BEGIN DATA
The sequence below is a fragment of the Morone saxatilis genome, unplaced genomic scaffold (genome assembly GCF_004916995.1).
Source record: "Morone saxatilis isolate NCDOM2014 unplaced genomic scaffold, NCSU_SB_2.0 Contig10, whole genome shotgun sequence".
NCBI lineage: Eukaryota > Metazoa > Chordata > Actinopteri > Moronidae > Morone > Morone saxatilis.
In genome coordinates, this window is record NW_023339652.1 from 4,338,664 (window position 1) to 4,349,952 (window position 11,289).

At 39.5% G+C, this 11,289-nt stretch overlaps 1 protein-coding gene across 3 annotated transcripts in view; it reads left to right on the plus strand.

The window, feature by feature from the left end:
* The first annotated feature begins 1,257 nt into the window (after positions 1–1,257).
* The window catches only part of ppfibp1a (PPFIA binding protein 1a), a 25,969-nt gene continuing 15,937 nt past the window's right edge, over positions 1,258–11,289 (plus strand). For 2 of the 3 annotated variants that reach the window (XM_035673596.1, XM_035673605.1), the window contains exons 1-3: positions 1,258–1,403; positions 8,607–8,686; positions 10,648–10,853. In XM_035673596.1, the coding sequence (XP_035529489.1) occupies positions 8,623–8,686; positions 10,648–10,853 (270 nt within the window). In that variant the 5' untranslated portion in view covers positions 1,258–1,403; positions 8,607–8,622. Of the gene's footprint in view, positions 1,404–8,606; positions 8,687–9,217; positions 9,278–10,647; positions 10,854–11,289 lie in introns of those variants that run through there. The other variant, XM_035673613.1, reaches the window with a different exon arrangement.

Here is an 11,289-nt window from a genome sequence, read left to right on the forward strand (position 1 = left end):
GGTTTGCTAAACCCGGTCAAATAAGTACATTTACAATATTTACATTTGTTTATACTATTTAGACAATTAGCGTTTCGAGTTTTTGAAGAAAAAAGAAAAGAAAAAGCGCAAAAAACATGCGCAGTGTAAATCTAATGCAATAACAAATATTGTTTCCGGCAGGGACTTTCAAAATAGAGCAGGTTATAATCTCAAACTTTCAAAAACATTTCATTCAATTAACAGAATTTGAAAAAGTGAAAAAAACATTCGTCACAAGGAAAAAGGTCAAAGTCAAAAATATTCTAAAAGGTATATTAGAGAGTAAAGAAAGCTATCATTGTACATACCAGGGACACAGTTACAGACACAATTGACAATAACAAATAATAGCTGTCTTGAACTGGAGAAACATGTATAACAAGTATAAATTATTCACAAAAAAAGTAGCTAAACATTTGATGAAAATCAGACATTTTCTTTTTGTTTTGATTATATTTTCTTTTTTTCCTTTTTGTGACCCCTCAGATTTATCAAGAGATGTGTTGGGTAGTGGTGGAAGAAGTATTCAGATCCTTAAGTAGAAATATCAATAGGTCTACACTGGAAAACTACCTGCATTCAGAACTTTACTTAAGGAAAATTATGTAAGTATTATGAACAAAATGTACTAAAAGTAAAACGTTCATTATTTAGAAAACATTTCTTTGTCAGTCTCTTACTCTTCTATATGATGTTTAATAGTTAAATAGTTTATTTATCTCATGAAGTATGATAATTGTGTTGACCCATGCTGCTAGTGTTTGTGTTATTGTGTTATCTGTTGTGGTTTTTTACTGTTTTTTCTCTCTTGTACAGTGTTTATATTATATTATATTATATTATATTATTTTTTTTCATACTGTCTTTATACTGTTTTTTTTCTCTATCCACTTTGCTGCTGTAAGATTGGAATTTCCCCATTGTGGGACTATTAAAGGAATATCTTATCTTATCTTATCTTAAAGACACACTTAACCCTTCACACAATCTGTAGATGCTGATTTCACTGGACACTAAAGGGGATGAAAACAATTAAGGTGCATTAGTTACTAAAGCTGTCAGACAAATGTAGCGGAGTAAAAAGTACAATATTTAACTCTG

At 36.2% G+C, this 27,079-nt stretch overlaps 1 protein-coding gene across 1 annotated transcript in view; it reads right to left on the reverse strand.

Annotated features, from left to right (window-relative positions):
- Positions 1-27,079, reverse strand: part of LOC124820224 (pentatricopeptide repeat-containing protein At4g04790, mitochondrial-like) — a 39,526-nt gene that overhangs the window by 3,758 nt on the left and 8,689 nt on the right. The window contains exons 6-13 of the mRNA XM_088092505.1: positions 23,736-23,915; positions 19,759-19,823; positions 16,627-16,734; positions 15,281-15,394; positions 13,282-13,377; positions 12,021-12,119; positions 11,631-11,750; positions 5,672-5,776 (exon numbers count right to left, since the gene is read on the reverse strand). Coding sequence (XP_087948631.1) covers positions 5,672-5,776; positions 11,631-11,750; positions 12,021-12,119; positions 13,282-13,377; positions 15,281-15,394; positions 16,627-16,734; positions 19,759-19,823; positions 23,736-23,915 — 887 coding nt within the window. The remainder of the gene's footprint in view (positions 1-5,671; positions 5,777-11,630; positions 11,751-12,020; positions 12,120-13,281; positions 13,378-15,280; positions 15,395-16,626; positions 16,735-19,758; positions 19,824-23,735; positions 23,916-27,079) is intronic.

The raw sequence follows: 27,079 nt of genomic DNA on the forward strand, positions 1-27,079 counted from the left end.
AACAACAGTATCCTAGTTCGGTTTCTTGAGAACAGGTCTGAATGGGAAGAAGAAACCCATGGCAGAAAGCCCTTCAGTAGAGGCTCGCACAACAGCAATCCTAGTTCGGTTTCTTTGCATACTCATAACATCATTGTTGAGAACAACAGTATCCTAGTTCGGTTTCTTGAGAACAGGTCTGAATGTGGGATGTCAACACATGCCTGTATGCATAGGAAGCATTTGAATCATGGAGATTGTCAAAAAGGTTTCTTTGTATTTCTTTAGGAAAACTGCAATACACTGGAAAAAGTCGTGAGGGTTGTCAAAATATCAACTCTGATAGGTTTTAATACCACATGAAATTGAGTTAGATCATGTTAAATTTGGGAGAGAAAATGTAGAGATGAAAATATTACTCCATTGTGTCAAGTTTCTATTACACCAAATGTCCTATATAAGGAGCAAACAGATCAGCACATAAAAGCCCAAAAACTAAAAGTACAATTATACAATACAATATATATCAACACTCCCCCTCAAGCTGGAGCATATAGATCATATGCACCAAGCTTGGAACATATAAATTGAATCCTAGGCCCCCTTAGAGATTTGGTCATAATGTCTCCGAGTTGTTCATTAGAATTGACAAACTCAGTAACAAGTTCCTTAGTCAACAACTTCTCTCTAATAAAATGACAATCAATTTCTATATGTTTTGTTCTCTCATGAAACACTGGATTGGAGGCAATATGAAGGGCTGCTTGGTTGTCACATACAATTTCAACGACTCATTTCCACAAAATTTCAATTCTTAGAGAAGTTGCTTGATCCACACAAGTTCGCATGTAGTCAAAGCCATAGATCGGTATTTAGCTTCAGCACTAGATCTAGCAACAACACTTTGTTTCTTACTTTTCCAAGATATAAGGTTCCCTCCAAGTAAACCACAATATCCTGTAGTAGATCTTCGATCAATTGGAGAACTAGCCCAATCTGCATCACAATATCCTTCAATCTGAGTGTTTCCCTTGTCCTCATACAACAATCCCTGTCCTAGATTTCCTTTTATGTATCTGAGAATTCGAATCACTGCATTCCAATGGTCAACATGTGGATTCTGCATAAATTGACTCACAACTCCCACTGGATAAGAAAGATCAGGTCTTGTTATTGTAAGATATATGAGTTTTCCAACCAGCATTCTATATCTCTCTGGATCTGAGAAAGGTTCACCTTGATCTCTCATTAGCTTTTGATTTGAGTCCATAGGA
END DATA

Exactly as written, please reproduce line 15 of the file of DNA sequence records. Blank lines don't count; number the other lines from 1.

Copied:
AACAACAGTATCCTAGTTCGGTTTCTTGAGAACAGGTCTGAATGGGAAGAAGAAACCCATGGCAGAAAGCCCTTCAGTAGAGGCTCGCACAACAGCAATCCTAGTTCGGTTTCTTTGCATACTCATAACATCATTGTTGAGAACAACAGTATCCTAGTTCGGTTTCTTGAGAACAGGTCTGAATGTGGGATGTCAACACATGCCTGTATGCATAGGAAGCATTTGAATCATGGAGATTGTCAAAAAGGTTTCTTTGTATTTCTTTAGGAAAACTGCAATACACTGGAAAAAGTCGTGAGGGTTGTCAAAATATCAACTCTGATAGGTTTTAATACCACATGAAATTGAGTTAGATCATGTTAAATTTGGGAGAGAAAATGTAGAGATGAAAATATTACTCCATTGTGTCAAGTTTCTATTACACCAAATGTCCTATATAAGGAGCAAACAGATCAGCACATAAAAGCCCAAAAACTAAAAGTACAATTATACAATACAATATATATCAACACTCCCCCTCAAGCTGGAGCATATAGATCATATGCACCAAGCTTGGAACATATAAATTGAATCCTAGGCCCCCTTAGAGATTTGGTCATAATGTCTCCGAGTTGTTCATTAGAATTGACAAACTCAGTAACAAGTTCCTTAGTCAACAACTTCTCTCTAATAAAATGACAATCAATTTCTATATGTTTTGTTCTCTCATGAAACACTGGATTGGAGGCAATATGAAGGGCTGCTTGGTTGTCACATACAATTTCAACGACTCATTTCCACAAAATTTCAATTCTTAGAGAAGTTGCTTGATCCACACAAGTTCGCATGTAGTCAAAGCCATAGATCGGTATTTAGCTTCAGCACTAGATCTAGCAACAACACTTTGTTTCTTACTTTTCCAAGATATAAGGTTCCCTCCAAGTAAACCACAATATCCTGTAGTAGATCTTCGATCAATTGGAGAACTAGCCCAATCTGCATCACAATATCCTTCAATCTGAGTGTTTCCCTTGTCCTCATACAACAATCCCTGTCCTAGATTTCCTTTTATGTATCTGAGAATTCGAATCACTGCATTCCAATGGTCAACATGTGGATTCTGCATAAATTGACTCACAACTCCCACTGGATAAGAAAGATCAGGTCTTGTTATTGTAAGATATATGAGTTTTCCAACCAGCATTCTATATCTCTCTGGATCTGAGAAAGGTTCACCTTGATCTCTCATTAGCTTTTGATTTGAGTCCATAGGA